Many of us lead busy lives, and we like it that way. Being always on the go feels good, like something is being accomplished. We feel energized, productive. But to what end are we racing?
I recently reached a big goal in my life that I’d been working to achieve for nearly seven years. My finish line had been so concrete, so unwavering. I saw it and kept moving in its direction, step by step. The clarity of the goal served as motivation, and helped me continue on what was an often-frustrating path filled with obstacles. And what did I do when I finally reached this self-imposed finish line? I just kept on running.
A few days afterwards I came across a post on Facebook. A woman posted photos of her stove, with a bubbling pot of stew atop, and her dog curled up on the kitchen floor. The scene looked cozy and nurturing. She commented that she’d just passed a huge test that had taken months of study and preparation. Now, she wanted to spend some time in the subsequent week cooking, just for the pleasure of it. It struck me that this woman had had the self-awareness to pause, appreciate her accomplishment, and turn her attention towards self-care.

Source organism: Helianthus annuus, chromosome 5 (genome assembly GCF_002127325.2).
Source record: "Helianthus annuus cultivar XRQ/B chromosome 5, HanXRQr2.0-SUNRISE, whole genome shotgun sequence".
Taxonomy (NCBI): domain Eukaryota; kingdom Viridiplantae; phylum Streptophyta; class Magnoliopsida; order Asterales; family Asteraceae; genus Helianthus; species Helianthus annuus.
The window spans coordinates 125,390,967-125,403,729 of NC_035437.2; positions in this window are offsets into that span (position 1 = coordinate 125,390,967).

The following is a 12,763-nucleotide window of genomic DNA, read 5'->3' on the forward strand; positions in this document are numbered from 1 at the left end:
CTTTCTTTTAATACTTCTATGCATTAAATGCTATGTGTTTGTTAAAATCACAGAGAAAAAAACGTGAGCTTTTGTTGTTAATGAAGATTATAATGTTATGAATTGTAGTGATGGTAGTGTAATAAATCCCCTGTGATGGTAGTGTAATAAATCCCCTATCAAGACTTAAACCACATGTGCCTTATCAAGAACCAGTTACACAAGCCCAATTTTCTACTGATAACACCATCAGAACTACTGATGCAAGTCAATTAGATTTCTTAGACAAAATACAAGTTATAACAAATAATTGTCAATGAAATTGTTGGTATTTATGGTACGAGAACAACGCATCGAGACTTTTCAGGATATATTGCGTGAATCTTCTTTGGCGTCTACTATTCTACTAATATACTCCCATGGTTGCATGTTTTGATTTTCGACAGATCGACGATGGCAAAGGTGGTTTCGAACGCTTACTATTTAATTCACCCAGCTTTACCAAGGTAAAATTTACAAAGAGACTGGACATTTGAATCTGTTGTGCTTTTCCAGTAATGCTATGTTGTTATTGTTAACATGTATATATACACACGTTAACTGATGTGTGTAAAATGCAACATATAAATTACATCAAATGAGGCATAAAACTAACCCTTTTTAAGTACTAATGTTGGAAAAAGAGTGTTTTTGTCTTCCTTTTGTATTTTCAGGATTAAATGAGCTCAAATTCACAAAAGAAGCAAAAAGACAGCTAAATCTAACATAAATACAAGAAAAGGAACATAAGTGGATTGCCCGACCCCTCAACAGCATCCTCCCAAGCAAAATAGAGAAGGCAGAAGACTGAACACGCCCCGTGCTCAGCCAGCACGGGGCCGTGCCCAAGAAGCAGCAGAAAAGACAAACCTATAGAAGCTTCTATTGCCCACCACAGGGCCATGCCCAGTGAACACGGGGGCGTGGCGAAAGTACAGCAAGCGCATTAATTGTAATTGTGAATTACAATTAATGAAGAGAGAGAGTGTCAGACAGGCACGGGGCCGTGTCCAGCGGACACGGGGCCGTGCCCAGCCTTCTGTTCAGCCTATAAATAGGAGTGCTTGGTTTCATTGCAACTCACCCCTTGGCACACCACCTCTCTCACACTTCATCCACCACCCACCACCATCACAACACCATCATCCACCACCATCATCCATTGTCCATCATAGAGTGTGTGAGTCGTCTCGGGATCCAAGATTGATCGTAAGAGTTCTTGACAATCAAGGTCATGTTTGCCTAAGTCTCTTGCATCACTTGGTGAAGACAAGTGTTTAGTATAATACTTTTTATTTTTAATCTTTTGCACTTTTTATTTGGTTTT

As a therapist, I’m a huge fan of self-care. But reading the Facebook post made me realize that there was room for improvement on that front. While I may not choose to take a week off to cook, I can find time each day to pause and to appreciate where I’ve been, where I’m going, and, most importantly, where I am in the present moment. If we make life all about reaching endless finish lines, we may never notice each step along the way.
How do you practice self-care? How do you incorporate mindfulness into your life?